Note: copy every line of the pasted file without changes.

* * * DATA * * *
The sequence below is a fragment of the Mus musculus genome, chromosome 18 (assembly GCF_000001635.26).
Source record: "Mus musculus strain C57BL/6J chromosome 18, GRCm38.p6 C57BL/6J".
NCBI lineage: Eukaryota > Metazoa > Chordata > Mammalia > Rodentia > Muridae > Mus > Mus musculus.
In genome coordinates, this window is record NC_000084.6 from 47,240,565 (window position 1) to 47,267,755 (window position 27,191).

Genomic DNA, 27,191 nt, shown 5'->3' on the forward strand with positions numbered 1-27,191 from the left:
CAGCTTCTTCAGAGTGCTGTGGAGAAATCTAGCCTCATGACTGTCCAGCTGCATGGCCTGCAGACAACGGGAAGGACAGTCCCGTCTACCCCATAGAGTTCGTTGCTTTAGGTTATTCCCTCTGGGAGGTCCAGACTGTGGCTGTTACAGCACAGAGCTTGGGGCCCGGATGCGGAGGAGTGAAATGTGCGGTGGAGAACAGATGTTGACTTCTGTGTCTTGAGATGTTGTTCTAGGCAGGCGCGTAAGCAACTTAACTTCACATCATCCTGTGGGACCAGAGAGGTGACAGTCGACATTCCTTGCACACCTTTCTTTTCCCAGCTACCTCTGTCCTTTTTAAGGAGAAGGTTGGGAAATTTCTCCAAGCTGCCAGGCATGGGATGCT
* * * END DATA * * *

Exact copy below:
The sequence below is a fragment of the Mus musculus genome, chromosome 18 (assembly GCF_000001635.26).
Source record: "Mus musculus strain C57BL/6J chromosome 18, GRCm38.p6 C57BL/6J".
NCBI lineage: Eukaryota > Metazoa > Chordata > Mammalia > Rodentia > Muridae > Mus > Mus musculus.
In genome coordinates, this window is record NC_000084.6 from 47,240,565 (window position 1) to 47,267,755 (window position 27,191).

Genomic DNA, 27,191 nt, shown 5'->3' on the forward strand with positions numbered 1-27,191 from the left:
CAGCTTCTTCAGAGTGCTGTGGAGAAATCTAGCCTCATGACTGTCCAGCTGCATGGCCTGCAGACAACGGGAAGGACAGTCCCGTCTACCCCATAGAGTTCGTTGCTTTAGGTTATTCCCTCTGGGAGGTCCAGACTGTGGCTGTTACAGCACAGAGCTTGGGGCCCGGATGCGGAGGAGTGAAATGTGCGGTGGAGAACAGATGTTGACTTCTGTGTCTTGAGATGTTGTTCTAGGCAGGCGCGTAAGCAACTTAACTTCACATCATCCTGTGGGACCAGAGAGGTGACAGTCGACATTCCTTGCACACCTTTCTTTTCCCAGCTACCTCTGTCCTTTTTAAGGAGAAGGTTGGGAAATTTCTCCAAGCTGCCAGGCATGGGATGCT